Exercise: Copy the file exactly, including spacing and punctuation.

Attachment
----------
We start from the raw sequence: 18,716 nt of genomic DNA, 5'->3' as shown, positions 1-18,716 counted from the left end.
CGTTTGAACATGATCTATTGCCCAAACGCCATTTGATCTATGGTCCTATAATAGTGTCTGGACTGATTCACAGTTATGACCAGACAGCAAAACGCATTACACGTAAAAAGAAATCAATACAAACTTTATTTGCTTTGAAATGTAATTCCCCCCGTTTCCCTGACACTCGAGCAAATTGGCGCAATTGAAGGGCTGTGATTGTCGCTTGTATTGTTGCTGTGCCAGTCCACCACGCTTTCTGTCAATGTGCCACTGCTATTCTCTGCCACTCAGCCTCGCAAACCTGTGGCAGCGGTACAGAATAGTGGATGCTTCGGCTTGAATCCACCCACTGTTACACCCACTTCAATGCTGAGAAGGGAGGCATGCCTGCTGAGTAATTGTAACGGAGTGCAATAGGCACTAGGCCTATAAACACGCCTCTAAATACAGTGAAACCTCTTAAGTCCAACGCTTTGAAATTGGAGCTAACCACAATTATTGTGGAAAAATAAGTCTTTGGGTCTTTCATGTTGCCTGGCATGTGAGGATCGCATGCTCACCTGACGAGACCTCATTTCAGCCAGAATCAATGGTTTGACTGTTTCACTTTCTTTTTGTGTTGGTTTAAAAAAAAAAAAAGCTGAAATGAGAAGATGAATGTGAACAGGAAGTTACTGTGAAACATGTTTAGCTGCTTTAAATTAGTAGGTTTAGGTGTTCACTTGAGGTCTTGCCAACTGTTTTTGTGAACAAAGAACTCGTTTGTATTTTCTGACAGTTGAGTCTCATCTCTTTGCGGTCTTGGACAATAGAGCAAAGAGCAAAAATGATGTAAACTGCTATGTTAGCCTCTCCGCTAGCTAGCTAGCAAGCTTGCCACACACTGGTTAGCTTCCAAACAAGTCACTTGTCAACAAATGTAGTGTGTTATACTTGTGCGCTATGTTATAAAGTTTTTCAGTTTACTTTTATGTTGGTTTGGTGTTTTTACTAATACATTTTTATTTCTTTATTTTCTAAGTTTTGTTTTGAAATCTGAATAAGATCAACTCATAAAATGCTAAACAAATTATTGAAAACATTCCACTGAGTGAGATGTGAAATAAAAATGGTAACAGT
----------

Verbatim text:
We start from the raw sequence: 18,716 nt of genomic DNA, 5'->3' as shown, positions 1-18,716 counted from the left end.
CGTTTGAACATGATCTATTGCCCAAACGCCATTTGATCTATGGTCCTATAATAGTGTCTGGACTGATTCACAGTTATGACCAGACAGCAAAACGCATTACACGTAAAAAGAAATCAATACAAACTTTATTTGCTTTGAAATGTAATTCCCCCCGTTTCCCTGACACTCGAGCAAATTGGCGCAATTGAAGGGCTGTGATTGTCGCTTGTATTGTTGCTGTGCCAGTCCACCACGCTTTCTGTCAATGTGCCACTGCTATTCTCTGCCACTCAGCCTCGCAAACCTGTGGCAGCGGTACAGAATAGTGGATGCTTCGGCTTGAATCCACCCACTGTTACACCCACTTCAATGCTGAGAAGGGAGGCATGCCTGCTGAGTAATTGTAACGGAGTGCAATAGGCACTAGGCCTATAAACACGCCTCTAAATACAGTGAAACCTCTTAAGTCCAACGCTTTGAAATTGGAGCTAACCACAATTATTGTGGAAAAATAAGTCTTTGGGTCTTTCATGTTGCCTGGCATGTGAGGATCGCATGCTCACCTGACGAGACCTCATTTCAGCCAGAATCAATGGTTTGACTGTTTCACTTTCTTTTTGTGTTGGTTTAAAAAAAAAAAAAGCTGAAATGAGAAGATGAATGTGAACAGGAAGTTACTGTGAAACATGTTTAGCTGCTTTAAATTAGTAGGTTTAGGTGTTCACTTGAGGTCTTGCCAACTGTTTTTGTGAACAAAGAACTCGTTTGTATTTTCTGACAGTTGAGTCTCATCTCTTTGCGGTCTTGGACAATAGAGCAAAGAGCAAAAATGATGTAAACTGCTATGTTAGCCTCTCCGCTAGCTAGCTAGCAAGCTTGCCACACACTGGTTAGCTTCCAAACAAGTCACTTGTCAACAAATGTAGTGTGTTATACTTGTGCGCTATGTTATAAAGTTTTTCAGTTTACTTTTATGTTGGTTTGGTGTTTTTACTAATACATTTTTATTTCTTTATTTTCTAAGTTTTGTTTTGAAATCTGAATAAGATCAACTCATAAAATGCTAAACAAATTATTGAAAACATTCCACTGAGTGAGATGTGAAATAAAAATGGTAACAGT